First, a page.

I meditate every day. My instructor, Light Watkins, once taught me that after you are done repeating your mantra you should do something constructive to cool down for two minutes. I use my cool down period to say what I am grateful for. I always say to myself that I am grateful to be a writer. People have told me how refreshing it is to see someone so passionate about something that their enthusiasm feels contagious.

So why do I do what I do? Joy.

When I was a little kid, my “tet-tets” were Star Wars Action figures and G.I Joes. I loved story-telling. I used to make up elaborate tales about my toys which I would play out in real-time. That was my passion. As I got older, I planned my life so that I could continue telling stories. Like Auerbach, even if there was no paying attention, I would still do what I love. I would still write.

That’s how you know you’re passionate about something. What are you passionate about?

“Big Magic” and the Provocative Theory of Ideas as Living Entities

Elizabeth Gilbert’s new book on inspiring creativity, Big Magic contains a startling notion. It is Gilbert’s unusual contention that ideas exist on this planet in the same way other sentient entities, such as humans, cats and bugs do. Unabashed in her assertion, Gilbert owns her words by suggesting not only does magic exist — but it exists in the same deliriously whimsical way that say, Hogwarts does.

So what are these disembodied entities Gilbert speaks of? Are they platonic ideals our earthly realm deigns to duplicate as droll but ultimately derivative facsimiles of the one true source? No. Ideas exist in the psychic sphere, beckoning us to bring them forth as physical manifestations. The only hindrance to their expression is our own creative will.

Gilbert speaks of inspiration in the same way the ancient Greeks used to talk about genius. People weren’t geniuses. They possessed a genius: an attendant inner spirit assigned to each person at birth. The modern conception of creativity usually features an individual tapping into the flow, “being in the zone.” A more alchemical, non-rational viewpoint such as Gilbert’s or even the teachings of Carlos Castaneda, would suggest that life is a lot weirder than we presently fathom. When we usher in ground-breaking concepts from the deep recesses of our unconsciousness, we are not so much plucking proto-thought forms from the Idea Tree, we are actually summoning forth ideas as beings.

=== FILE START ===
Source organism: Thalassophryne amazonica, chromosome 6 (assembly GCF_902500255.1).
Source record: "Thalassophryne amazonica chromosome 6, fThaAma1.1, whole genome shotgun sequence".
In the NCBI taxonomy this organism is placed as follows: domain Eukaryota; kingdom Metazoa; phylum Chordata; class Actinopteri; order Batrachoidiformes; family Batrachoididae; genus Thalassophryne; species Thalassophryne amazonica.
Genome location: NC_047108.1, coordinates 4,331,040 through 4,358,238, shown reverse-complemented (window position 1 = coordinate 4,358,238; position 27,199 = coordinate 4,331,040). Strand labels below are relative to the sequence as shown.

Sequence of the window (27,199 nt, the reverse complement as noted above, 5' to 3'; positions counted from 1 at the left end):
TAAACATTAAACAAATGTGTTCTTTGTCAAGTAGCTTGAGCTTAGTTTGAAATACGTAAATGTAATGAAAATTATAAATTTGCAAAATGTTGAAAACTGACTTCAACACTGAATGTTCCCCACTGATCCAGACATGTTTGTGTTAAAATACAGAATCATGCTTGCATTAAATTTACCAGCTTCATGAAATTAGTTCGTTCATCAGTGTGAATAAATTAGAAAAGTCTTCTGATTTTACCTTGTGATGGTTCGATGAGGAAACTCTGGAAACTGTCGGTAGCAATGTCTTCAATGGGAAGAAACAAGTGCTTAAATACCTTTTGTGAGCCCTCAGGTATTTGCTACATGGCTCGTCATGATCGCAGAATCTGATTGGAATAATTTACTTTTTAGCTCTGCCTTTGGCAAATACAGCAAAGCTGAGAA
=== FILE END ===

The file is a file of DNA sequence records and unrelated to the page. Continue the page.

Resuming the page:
Likening ideas to freewheeling Jinns evokes a kind of pleasing fairy tale aspect to the creative process. It suggests that powerful thoughts have a kind of plasticity and can flitter in and out of people’s heads, symbiotically interacting with their hosts. If the person is willing to put in the necessary time and focus towards manifesting the idea, then the entity will remain loyal, whispering in their ear sweet nothings until both the creator and the created are validated by the effort. Likewise, an idea not nourished, not lovingly wrought, will engender nothing corporeal and will assuredly dissipate into the ether before passing to the next willing collaborator.

Such unusual meditations on creativity’s nature will assuredly inflame critics eager to denounce anything smacking so highly of the suspect mystic. But even those ideas have their rightful place if we are to consider Gilbert’s provocative notion. More interesting than that old debate is the pragmatic implication. Do we dare birth heart-stopping ideas when they playfully dance on the edges of our dreams? Shall we take the lead of fearless thinkers, like Copernicus, two-stepping with alien thoughts and thus birthing our Heliocentric cosmology? Shall we shrink from the sight of wild new economic paradigms? Groundbreaking artistic forms? Divergent new modes of existing?

One last thing. Gilbert points out that what makes humans so special is our ability to be creative. Excavated works of art predate practical antiquities by thousands and thousands of years. That means the primal urge towards creativity was far more pressing than the rigors of farming and livestock domestication. We were put here to be creative. Let’s find ways to live up to that ideal.